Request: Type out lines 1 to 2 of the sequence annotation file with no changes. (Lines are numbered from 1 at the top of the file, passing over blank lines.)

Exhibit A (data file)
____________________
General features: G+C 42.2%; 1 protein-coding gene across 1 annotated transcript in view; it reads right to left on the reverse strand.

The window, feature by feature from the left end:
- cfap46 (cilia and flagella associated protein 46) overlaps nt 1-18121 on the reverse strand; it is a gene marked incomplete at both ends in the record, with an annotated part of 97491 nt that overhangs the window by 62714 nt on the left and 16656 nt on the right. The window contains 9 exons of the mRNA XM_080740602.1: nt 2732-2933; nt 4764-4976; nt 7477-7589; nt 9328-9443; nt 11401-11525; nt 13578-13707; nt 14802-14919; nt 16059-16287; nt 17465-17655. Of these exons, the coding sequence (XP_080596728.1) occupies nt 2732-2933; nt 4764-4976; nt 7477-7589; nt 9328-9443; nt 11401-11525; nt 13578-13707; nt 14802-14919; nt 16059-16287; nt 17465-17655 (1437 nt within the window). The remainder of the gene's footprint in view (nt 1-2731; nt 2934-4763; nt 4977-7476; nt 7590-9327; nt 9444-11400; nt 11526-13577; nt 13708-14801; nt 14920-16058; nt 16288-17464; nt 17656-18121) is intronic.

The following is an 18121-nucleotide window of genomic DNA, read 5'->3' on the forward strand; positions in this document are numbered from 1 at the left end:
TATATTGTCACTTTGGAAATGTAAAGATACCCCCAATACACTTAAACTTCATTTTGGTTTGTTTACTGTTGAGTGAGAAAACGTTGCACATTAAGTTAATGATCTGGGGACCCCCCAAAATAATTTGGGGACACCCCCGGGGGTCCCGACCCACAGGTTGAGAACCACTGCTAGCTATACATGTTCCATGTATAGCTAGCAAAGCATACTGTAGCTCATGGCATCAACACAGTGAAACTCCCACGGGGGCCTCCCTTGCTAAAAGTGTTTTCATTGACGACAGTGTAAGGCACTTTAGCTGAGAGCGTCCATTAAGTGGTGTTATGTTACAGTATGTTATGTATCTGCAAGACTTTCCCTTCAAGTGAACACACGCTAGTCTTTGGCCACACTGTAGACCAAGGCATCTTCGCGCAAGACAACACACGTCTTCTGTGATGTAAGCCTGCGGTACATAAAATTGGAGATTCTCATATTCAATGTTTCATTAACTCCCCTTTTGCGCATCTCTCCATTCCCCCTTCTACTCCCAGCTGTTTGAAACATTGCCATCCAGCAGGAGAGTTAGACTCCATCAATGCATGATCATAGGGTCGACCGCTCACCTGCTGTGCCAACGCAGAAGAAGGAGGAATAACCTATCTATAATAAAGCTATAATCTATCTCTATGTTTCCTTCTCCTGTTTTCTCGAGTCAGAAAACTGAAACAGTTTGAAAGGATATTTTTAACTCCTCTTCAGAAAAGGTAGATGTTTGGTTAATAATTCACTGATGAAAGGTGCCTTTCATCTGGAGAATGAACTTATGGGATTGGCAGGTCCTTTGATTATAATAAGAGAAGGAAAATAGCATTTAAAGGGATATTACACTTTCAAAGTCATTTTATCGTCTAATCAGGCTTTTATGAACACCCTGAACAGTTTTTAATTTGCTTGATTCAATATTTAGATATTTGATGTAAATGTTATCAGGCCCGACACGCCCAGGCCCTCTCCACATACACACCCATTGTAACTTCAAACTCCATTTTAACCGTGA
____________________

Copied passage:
General features: G+C 42.2%; 1 protein-coding gene across 1 annotated transcript in view; it reads right to left on the reverse strand.

The window, feature by feature from the left end: